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School district officials in Sarasota and Manatee counties have completely lost any sense of what they’re supposed to be doing.

There are areas of policy and practice in the education debates where reasonable people can reach different conclusions about what might be best. This is not one of those times. Some Florida school districts have simply and completely lost the thread.

The issue is simple. In Florida, some third graders opted out of the Florida Standards Assessment (Florida’s version of the Big Standardized Test). They also opted out of the alternative BS Test, the SAT-10 (a version of the Stanford Achievement Test, and not one more piece of money grubbery from the College Board).

But Florida insists that its students take the BS Test, regardless. And Florida also has one of those sense-defying laws that says third graders who can’t pass the reading test must be retained. It’s a dumb policy for many reasons, not the least of which is that there isn’t a lick of evidence that holding third graders back helps. And cooler heads seem to have prevailed last year when the Florida legislature, in a brief moment of lucidity, decided to suspend the rule and just let the actual local school where education professionals worked with the actual children — just let those guys make the call.

But not this year. This year a third grader can have great grades, the recommendation of her teacher and principal, and the admiration of her peers — but if she didn’t take the BS Test, she will fail third grade. 

Let me say that again. An eight year old child who had a great year in class, demonstrated the full range of skills, and has a super report card — that child will be required to repeat third grade because she didn’t take the BS Test.

This is what happens when the central values of your education system are A) compliance and B) standardized testing. This is what happens when you completely lose track of the purpose of school.

What possible purpose can be served by this? Are administrators worried that the child might not be able to read? No — because that is easily investigated by looking at all the child’s work from the year.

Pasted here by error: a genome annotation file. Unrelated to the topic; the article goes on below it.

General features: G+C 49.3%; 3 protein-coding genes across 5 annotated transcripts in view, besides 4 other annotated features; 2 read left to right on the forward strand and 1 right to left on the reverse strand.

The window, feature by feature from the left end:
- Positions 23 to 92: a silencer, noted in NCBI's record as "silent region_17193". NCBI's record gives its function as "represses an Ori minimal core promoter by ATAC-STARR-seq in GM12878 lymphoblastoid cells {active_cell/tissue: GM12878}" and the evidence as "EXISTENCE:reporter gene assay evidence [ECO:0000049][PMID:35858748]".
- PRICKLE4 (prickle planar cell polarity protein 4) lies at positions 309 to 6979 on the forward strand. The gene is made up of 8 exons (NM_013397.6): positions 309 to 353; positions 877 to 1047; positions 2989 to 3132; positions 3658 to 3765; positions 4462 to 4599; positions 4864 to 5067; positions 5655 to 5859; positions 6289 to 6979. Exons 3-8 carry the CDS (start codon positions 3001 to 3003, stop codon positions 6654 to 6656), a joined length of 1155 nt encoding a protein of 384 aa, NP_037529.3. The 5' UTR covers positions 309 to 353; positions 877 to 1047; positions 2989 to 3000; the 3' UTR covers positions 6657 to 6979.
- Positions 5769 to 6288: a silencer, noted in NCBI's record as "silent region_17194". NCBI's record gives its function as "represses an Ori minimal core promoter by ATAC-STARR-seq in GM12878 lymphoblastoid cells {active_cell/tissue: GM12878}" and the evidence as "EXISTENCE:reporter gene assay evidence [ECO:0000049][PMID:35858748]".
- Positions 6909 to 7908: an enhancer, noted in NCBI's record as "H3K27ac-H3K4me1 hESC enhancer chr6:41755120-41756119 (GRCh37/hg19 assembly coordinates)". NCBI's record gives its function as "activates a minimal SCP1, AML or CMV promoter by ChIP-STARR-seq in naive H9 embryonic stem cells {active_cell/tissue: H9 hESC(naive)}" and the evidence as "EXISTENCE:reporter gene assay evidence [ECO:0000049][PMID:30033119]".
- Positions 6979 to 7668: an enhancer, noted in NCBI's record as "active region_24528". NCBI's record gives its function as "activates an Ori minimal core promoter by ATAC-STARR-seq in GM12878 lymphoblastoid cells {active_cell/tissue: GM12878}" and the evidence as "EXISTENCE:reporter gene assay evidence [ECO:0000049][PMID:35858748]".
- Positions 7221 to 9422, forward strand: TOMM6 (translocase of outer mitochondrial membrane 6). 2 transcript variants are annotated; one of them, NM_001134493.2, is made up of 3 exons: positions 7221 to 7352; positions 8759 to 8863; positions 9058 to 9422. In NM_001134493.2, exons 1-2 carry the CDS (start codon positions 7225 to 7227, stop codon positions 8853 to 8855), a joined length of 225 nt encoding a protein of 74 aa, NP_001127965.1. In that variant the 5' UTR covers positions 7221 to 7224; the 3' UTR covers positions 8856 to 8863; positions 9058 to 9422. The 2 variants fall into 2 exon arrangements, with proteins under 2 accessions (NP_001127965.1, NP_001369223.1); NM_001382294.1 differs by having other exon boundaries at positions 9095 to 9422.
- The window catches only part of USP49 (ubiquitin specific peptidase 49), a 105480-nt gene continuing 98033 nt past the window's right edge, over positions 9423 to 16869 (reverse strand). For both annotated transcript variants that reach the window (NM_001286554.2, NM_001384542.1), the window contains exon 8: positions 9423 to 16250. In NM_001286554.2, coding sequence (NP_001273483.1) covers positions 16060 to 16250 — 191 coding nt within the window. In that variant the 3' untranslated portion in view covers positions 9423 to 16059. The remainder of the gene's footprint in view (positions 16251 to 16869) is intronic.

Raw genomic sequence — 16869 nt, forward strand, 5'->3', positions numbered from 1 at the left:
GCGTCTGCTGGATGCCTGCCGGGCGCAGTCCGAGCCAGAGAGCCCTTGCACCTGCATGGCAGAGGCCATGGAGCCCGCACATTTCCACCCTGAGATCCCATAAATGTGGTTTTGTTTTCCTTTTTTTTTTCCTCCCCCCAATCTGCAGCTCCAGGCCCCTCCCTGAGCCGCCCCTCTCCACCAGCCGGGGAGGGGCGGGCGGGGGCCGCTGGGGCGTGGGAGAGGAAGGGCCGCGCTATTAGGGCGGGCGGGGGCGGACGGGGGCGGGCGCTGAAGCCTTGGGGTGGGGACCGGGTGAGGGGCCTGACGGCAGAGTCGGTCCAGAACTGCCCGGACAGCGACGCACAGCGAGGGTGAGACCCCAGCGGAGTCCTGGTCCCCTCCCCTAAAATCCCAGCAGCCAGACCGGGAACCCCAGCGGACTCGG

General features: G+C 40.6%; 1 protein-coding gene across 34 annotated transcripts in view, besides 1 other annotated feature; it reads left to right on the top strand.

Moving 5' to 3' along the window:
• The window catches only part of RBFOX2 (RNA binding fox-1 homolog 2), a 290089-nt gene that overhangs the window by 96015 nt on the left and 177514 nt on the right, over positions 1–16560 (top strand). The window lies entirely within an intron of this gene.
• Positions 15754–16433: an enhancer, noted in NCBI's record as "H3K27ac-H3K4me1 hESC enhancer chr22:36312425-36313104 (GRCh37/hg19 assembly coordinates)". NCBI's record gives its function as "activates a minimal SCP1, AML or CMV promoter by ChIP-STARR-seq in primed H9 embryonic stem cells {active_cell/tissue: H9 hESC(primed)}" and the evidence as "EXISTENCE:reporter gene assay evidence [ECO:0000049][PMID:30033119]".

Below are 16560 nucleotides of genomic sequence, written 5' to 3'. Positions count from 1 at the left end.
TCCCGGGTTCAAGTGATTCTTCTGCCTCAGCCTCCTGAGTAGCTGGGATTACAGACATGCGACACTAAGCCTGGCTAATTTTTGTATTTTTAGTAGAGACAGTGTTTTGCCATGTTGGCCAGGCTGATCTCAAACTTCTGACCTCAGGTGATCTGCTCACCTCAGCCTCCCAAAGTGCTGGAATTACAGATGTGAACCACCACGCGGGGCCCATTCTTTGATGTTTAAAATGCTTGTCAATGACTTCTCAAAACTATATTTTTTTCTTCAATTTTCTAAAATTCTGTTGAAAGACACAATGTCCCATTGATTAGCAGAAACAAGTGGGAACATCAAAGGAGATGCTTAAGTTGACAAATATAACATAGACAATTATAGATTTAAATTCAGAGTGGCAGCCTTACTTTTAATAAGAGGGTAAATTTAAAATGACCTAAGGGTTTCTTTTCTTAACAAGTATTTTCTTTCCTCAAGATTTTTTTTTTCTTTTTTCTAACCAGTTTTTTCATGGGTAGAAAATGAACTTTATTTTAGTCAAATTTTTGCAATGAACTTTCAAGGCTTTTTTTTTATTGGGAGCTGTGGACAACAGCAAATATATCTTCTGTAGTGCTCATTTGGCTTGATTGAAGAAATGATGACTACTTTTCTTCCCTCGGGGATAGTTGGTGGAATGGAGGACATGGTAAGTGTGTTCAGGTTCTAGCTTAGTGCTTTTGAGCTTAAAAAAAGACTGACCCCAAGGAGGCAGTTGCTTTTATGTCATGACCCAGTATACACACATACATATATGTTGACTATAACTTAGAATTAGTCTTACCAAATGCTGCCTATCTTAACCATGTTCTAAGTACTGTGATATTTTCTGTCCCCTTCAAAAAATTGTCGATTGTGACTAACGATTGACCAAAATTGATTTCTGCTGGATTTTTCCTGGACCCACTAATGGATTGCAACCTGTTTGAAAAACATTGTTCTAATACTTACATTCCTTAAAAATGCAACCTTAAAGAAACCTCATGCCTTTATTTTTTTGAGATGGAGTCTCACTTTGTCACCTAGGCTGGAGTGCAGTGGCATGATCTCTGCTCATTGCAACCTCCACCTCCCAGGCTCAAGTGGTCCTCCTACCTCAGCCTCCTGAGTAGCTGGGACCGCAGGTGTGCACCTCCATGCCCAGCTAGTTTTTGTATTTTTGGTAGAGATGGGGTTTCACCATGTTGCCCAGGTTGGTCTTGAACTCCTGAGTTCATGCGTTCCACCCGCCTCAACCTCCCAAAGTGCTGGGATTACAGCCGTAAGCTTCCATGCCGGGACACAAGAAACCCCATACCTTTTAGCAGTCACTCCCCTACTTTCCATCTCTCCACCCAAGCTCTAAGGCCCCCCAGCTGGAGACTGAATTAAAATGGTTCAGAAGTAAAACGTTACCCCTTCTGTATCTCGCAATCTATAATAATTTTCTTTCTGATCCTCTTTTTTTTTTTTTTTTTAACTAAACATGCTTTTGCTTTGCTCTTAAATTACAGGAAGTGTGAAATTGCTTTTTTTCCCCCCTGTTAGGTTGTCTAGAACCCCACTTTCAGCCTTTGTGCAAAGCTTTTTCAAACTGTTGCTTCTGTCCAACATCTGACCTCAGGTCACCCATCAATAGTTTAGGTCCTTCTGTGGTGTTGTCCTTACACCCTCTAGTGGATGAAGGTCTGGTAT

What possible benefit could there be to the child? Mind you, it’s impossible to come up with a benefit in retention for the child who has actually failed the test — but what possible benefit can there be in flunking a child who can read, her teacher knows she can read, her parents know she can read, she knows she can read — seriously, what possible benefit can there be for her in retention. How do you even begin to convince yourself that you are thinking of the child’s well-being at all when you decide to do this?

This is punishment, not so pure, but painfully simple. Punishment for non-compliance, for failing to knuckle under to the state’s testing regime. And in taking this step, the districts show where their priorities lie — the education of the children is less important than beating compliance into them and their parents, less important than taking the damned BS Test.

Officials in these counties scratch their heads? What can we do? The law is the law. Well, in the immortal words of Mr. Bumble, “the law is an ass.” And furthermore, just look across county lines at some other Florida counties that are NOT doing this to their third graders. Go ahead. Peek at their answer. Copy it.

Hell, Superintendent Lori White of the Sarasota schools is retiring in February of 2017 — is this really how she wants to finish up her time there?

[ Update: Meanwhile, in Manatee County, Superintendent Diana Greene has dug in her heels and declared that the state’s directive is clear, and maybe those other counties are the ones that need to shape up and stop passing kids willy nilly. Manatee students may use an alternative assessment like a portfolio — IF they take the BS Test.

Greene may well have read the state correctly. In the same report from the Bradenton Herald, Deputy Superintendent of Instruction Cynthia Saunders is quoted as saying, “We cannot promote a child based solely on the teacher’s report card in third grade.”

In other words, the state does not require proof that the child can read. The state requires proof that the child took the Big Standardized Test.]

There are times when the tension between test-driven schooling and education centered on the best needs of the children can be fuzzy, blurry, hard for some folks to see the dividing line. This is not one of those times. When you are planning to hold a child back a grade for absolutely no reason except that she didn’t take your mandated BS Test, and when you have ample evidence and data about how well she learned and grew this year — when you have reached that point, you have absolutely lost track of what you’re supposed to be doing. You have lost your damned mind.

There is no excuse for holding back a student with good grades. No excuse at all, certainly not that the child wouldn’t take your precious test, your crappy test that wouldn’t tell you a thing that you can’t already better find out from sources you already have. This is deeply and terribly wrong, and I hope the administrations and school boards of the offending counties find themselves buried in a mountain of angry letters, emails and phone calls, as well as a shit storm of deservedly negative publicity. Then I hope they go sit in the corner and think about what they’ve done and consider whether or not they have a future in education.

 

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